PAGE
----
The realtor organization also said that institutional investors unloading their portfolios of single family homes, and more hesitant homeowners deciding to sell would also help alleviate the low supply levels that are slowing sales. NAR figures show that recent sellers last year typically stayed in their homes for 10 years before selling – an all-time survey high going back to 1981.
On the homebuilding front, builders are beginning to face tighter margins from rising lumber and raw materials costs. Lumber is also in short supply due to wildfires in Canada last year and a more recent shortage of available flatbed trucks and railcars to transport wood from the Northwest. That has led to higher transportation costs and delayed shipments to builders.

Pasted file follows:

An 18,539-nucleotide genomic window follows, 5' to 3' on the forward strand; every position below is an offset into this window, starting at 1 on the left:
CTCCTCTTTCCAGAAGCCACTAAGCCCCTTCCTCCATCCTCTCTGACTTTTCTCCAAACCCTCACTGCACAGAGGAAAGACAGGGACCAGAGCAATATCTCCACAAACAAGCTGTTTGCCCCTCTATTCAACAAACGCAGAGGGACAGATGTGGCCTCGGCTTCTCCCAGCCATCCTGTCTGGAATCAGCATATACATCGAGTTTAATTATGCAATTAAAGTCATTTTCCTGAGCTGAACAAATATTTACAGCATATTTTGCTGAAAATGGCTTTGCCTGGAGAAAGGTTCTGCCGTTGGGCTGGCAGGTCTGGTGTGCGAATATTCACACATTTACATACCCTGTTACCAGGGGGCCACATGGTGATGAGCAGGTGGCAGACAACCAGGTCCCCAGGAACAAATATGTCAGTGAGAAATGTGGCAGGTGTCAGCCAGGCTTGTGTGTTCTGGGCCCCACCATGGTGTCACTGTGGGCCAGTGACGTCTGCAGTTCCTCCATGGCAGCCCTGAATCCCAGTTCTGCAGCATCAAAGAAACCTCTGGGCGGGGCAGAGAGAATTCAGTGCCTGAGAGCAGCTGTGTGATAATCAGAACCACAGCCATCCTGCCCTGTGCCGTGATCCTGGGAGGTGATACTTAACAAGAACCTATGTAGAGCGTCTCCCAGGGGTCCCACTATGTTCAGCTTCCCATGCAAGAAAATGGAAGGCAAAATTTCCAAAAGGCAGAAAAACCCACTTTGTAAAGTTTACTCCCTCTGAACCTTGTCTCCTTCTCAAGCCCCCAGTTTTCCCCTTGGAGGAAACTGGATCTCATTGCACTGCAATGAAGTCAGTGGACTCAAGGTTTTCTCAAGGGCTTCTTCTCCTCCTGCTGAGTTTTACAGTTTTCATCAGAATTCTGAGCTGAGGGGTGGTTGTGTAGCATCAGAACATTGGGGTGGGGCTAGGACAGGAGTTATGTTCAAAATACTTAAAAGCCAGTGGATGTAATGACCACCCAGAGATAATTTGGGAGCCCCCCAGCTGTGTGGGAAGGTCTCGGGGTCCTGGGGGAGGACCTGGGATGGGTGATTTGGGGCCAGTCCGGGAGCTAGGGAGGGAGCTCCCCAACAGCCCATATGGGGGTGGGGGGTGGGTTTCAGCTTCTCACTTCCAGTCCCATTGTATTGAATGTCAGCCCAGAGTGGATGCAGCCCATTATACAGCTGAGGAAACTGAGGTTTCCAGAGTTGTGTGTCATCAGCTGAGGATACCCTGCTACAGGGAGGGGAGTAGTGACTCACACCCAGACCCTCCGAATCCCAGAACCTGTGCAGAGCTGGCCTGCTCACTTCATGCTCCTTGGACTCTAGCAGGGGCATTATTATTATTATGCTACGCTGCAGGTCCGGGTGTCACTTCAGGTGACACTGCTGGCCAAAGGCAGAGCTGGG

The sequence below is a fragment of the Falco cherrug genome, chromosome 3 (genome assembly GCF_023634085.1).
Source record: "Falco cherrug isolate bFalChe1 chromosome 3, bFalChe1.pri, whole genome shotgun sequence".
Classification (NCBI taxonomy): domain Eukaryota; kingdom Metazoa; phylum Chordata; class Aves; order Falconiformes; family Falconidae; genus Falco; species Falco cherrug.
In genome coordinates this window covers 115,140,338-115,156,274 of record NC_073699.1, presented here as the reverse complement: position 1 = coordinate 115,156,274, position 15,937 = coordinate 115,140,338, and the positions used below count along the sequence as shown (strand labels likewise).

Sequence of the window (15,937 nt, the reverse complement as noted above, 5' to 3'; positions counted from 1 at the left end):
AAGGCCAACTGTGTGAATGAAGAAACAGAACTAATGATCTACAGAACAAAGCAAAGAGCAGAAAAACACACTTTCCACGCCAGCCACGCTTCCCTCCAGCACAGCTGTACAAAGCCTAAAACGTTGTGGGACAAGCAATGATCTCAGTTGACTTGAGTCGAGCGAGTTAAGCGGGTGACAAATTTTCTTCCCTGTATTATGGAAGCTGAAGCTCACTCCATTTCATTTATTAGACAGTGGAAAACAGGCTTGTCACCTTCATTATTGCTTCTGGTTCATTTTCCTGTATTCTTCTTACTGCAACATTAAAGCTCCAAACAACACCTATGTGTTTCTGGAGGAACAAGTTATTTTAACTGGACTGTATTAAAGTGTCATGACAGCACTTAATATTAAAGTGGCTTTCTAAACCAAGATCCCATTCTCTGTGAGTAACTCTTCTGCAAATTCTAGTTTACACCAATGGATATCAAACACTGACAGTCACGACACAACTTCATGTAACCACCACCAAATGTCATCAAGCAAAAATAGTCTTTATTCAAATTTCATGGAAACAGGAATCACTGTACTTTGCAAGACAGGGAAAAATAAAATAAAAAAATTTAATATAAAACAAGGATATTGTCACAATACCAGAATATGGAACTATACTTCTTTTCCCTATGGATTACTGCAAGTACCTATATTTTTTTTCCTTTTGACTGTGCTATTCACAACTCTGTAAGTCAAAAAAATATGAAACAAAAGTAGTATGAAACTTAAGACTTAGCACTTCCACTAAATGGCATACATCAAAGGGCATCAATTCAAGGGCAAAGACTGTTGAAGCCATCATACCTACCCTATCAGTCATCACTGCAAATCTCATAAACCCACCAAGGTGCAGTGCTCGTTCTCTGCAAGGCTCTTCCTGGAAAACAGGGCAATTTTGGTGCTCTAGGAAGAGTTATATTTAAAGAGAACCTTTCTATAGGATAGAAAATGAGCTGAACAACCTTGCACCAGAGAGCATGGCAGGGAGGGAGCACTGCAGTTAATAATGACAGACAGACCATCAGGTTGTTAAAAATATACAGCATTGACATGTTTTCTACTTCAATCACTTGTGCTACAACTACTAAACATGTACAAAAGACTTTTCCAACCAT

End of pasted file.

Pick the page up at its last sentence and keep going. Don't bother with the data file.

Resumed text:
The current lumber shortage in the U.S. is critical on a host of fronts. Annual domestic production hasn’t met demand in any of the past 50 years, according to the National Association of Home Builders (NAHB). More than a third of U.S. lumber consumption in 2016 was imported – with more than 95% of that from Canada. The Commerce Department finalized tariffs on Canadian lumber this past November with most producers paying a tariff of nearly 21%.
In mid-March, the NAHB said it believes the tariffs are harming housing affordability, home builders and consumers by artificially inflating lumber prices, which are running at an all-time high.
With the strong jobs market, would-be home buyers are still interested in purchasing homes. That demand, amid a lack of inventory, continues to bolster prices. Figures released in February from the S&P CoreLogic Case-Shiller U.S. National Home Price NSA Index, which covers all nine U.S. census divisions, show a 6.3% annual gain in December.
Global Markets: Some Respite After Early February Selloff